I’m betting this full-function USB-C debacle has less to do with resolution limitations, and more to do with the fact that the Max 213 can transmit an 8K/30Hz signal from a full-function USB-C connection. Another small limitation is that the Max 213 maxes out at 4K/60Hz, when competitive TB4 hubs, such as the Targus HyperDrive, can deliver 4K at up to 120Hz when compatible hardware is used.

As for the Max 213, for best compatibility, you’ll want to be using a Windows laptop running Windows 10 OS and above, and Macs running Mac OS 11.4 and above. You can also use the Max 213 to transmit video from tablets, but you’ll be confined to a single 4K/60Hz output.

Charging: Even the Non-Charging Ports Will Charge Devices

Plugs on the back of the Ugreen Revodok Max 213 Thunderbolt 4 Docking Station
Hannah Stryker / How-To Geek

On paper, the Revodok Max 213 has two charging ports: the 90W USB-C host connection, and a 20W USB-C 3.2 port. I’ve tested several powerful USB and Thunderbolt hubs, and 90W for a host port seems to be the norm for most devices. That being said, I was able to use the Max 213 to charge my late 2020 MacBook Pro (with an M1 chip) from 50% battery to fully charged in about 50 minutes.

This checks out, considering my MacBook doesn’t actually support the fast charging capability, which was introduced on the 2021 14-inch MacBook Pro.

The 20W USB-C port was fantastic for charging my iPhone 12 and my girlfriend’s iPad, and I’m willing to bet these are the types of devices Ugreen designed that connection for. I was also curious if you could charge devices using the other TB4 and USB-A ports. It turns out you can, but you’ll be limited to 15W using TB4, and only 7.5W using USB-A.

With those types of numbers, it’s probably best to reserve those charging ports for devices like earbud cases, book-lights, and other low-power hardware.

Transfer Speeds: Other Thunderbolt 4 Hub Makers Should Envy Ugreen

The Ugreen Revodok Max 213 Thunderbolt 4 Docking Station set up on a desk
Hannah Stryker / How-To Geek

As Ugreen’s flagship TB4 hub, I was expecting big numbers for the device’s transfer speeds, and I wasn’t disappointed. First and foremost, the USB-C host port delivers the fastest performance. At up to 40Gbps, you’ll be hard-pressed to find any TB4 or USB hub that can send data this quickly. But do keep in mind that in order to reach these byte heights though, you’ll want to be using certified Thunderbolt 4 cables for your host device.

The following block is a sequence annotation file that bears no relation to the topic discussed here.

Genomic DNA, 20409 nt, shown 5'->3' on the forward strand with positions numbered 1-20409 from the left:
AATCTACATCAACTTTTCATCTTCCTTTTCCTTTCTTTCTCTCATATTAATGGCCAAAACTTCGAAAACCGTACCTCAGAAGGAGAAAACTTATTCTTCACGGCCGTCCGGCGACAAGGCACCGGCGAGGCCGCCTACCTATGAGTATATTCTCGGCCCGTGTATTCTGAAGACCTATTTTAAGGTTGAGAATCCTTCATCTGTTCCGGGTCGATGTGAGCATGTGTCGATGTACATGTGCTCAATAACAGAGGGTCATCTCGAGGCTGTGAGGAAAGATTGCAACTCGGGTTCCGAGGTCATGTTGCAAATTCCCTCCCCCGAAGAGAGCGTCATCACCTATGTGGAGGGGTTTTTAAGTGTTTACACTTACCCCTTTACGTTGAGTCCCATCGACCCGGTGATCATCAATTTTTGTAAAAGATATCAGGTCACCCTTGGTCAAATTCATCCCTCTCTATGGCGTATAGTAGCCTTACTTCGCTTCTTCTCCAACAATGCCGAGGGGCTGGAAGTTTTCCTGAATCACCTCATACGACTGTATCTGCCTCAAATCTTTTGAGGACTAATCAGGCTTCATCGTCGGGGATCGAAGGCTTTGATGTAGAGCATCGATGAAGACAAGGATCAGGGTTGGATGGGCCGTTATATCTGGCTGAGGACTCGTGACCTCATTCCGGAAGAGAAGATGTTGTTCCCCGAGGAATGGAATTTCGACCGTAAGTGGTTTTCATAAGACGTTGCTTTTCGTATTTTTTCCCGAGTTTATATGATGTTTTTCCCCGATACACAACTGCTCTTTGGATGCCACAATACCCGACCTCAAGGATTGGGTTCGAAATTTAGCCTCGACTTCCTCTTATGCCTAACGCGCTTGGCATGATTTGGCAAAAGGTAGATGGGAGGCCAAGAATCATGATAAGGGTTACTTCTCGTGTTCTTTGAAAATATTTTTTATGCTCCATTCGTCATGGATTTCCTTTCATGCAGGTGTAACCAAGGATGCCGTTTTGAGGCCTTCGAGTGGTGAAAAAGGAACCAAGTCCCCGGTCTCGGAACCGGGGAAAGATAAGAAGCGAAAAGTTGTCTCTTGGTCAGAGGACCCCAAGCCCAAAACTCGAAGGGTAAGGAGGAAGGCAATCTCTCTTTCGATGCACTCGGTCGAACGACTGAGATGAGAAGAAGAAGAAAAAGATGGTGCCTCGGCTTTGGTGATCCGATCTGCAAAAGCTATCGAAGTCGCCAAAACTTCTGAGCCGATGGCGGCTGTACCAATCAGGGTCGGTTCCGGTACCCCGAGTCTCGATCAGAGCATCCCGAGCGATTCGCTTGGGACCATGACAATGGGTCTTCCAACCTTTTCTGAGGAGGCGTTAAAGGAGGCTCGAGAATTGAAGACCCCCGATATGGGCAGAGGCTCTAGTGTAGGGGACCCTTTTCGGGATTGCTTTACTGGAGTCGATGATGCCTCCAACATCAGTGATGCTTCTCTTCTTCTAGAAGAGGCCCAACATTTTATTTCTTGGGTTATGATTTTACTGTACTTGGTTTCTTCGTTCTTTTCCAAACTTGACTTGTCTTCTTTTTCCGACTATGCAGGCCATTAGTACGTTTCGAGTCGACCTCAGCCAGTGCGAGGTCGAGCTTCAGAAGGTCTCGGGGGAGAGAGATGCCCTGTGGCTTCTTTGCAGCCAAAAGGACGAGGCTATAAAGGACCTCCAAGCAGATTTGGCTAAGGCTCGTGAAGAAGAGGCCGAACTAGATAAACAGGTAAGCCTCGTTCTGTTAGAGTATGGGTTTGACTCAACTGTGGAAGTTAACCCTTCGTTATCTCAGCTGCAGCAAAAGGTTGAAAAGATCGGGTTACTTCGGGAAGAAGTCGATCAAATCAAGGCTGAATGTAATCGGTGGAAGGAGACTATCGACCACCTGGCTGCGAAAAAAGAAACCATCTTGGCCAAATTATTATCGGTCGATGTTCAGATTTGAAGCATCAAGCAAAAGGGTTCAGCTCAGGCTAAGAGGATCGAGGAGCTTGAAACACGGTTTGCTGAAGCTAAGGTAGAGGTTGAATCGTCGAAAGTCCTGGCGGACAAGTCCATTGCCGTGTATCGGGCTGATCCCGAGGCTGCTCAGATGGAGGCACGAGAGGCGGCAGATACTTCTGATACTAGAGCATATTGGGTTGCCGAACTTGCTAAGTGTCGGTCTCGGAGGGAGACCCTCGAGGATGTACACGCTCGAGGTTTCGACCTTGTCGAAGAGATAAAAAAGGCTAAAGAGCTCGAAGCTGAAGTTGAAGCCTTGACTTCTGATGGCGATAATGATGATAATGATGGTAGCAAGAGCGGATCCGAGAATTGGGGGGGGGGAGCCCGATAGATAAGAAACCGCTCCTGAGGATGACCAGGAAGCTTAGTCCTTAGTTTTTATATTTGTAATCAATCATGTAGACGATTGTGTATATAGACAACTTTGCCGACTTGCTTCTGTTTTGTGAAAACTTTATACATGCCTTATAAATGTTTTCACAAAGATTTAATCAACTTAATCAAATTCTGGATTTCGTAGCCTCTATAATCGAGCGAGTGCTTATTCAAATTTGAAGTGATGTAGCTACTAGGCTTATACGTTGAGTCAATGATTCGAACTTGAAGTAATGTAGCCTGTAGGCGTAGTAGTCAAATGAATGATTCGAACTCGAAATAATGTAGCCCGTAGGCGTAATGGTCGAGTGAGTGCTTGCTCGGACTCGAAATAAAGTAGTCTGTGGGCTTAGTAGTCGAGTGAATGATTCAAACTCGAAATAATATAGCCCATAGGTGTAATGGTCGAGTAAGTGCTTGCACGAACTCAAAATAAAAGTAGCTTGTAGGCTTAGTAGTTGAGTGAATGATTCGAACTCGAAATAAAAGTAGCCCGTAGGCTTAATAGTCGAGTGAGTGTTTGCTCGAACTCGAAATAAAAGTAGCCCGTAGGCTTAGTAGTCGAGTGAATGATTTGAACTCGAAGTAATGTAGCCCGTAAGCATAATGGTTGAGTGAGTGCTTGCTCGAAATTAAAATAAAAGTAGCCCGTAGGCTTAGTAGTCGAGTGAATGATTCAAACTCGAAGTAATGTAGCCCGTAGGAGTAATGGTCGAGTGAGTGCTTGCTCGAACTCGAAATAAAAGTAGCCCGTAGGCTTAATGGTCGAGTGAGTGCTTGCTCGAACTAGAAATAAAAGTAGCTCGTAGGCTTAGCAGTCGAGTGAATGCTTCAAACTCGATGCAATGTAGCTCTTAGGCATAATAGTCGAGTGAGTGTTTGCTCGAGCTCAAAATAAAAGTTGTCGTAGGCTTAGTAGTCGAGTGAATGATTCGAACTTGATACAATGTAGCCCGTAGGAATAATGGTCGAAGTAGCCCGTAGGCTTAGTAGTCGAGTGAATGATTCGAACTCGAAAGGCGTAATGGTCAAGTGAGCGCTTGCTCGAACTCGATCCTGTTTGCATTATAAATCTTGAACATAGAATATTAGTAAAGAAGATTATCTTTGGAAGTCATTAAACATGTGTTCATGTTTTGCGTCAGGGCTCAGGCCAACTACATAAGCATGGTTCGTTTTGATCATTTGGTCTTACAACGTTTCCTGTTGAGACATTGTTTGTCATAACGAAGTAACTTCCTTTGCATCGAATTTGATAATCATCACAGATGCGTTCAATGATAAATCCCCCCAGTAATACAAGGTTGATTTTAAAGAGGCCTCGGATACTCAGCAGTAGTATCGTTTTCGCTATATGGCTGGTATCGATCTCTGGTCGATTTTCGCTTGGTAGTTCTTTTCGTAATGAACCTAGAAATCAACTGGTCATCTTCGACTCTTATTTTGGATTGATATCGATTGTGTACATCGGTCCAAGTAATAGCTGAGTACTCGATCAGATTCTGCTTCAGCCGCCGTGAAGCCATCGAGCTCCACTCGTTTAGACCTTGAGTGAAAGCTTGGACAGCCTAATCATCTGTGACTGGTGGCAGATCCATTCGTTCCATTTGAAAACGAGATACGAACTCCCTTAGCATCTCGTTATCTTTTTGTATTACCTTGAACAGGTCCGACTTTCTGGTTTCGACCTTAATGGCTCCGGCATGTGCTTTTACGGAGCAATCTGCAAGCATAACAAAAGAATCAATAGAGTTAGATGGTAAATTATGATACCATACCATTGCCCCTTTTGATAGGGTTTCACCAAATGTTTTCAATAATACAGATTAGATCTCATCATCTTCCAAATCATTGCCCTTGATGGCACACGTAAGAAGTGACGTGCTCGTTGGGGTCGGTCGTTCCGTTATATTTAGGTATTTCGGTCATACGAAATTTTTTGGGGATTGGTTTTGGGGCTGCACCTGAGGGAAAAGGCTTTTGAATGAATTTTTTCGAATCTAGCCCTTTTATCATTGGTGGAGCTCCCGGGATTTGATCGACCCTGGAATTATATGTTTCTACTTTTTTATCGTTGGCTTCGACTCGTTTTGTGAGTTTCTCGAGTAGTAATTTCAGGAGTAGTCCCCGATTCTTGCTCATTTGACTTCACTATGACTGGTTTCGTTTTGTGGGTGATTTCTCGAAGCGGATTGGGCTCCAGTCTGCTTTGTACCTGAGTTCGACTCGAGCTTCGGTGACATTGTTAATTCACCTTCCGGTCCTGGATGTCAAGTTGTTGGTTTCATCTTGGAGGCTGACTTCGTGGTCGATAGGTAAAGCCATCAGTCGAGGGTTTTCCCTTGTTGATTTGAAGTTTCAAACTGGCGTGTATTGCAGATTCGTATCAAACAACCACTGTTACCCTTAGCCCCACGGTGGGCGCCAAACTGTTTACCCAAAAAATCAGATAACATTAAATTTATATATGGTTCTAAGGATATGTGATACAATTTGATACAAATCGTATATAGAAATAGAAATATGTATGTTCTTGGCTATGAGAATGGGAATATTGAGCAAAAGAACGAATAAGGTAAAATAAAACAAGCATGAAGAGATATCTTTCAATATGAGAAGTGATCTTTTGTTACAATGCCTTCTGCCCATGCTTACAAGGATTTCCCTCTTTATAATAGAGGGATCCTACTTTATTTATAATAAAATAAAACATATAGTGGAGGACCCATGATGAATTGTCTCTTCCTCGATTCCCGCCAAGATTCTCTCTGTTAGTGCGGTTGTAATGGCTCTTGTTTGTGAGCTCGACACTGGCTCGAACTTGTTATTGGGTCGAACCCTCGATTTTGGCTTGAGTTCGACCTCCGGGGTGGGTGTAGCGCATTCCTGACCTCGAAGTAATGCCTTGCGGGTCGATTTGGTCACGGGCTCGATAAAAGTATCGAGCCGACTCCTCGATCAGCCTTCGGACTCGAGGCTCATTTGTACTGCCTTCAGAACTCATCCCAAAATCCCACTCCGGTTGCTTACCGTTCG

Whether you’re transferring immense media files, or enormous batches of smaller files at once, a full-function 40Gbps pathway is going to deliver lightning-fast results. The Max 213’s other TB4 and USB connections are capable of transferring data at 20Gbps for the USB-C 3.2 connection, and 5 to 10Gbps across all other USB-C and USB-A ports.

Ugreen claims that the Max 213’s 4.0-certified SD and microSD card reader is able to transfer data at up to 312Mbps. I also just appreciate the fact that Ugreen thought to include card slots for the types of content creators who still work with physical storage mediums.

I can’t pass up the opportunity to discuss the 2.5Gb Ethernet port. This may not be a connection everyone uses, but if you’re working with a bunch of big byte projects and media files that are stored on a network-attached storage device, you’ll be happy to have this fast port to keep your workflow operating at peak performance.

Should You Buy the Ugreen Revodok Max 213 Thunderbolt 4 Docking Station?

While it’s pricier than most of the Thunderbolt 4 competition, the Ugreen Revodok Max 213 Thunderbolt 4 Docking Station is one of the best TB4 hubs money can buy. Not only does it deliver blistering-fast transfer and charging speeds, but it’s also designed to easily fit into most workstations. It’s outfitted with enough venting to shed the heat of whatever resource-draining projects you want to throw at it.

The Ugreen Revodok Max 213 Thunderbolt 4 Docking Station
Ugreen Revodok Max 213 Thunderbolt 4 Docking Station
$320 $400 Save $80

In the world of Thunderbolt 4 and USB docking stations, the Ugreen Revodok Max 213 is the stuff legends are made of. Oh, and super-fast transfer speeds, excellent charging capabilities, and terrific video performance are just a few of its laurels to boast about.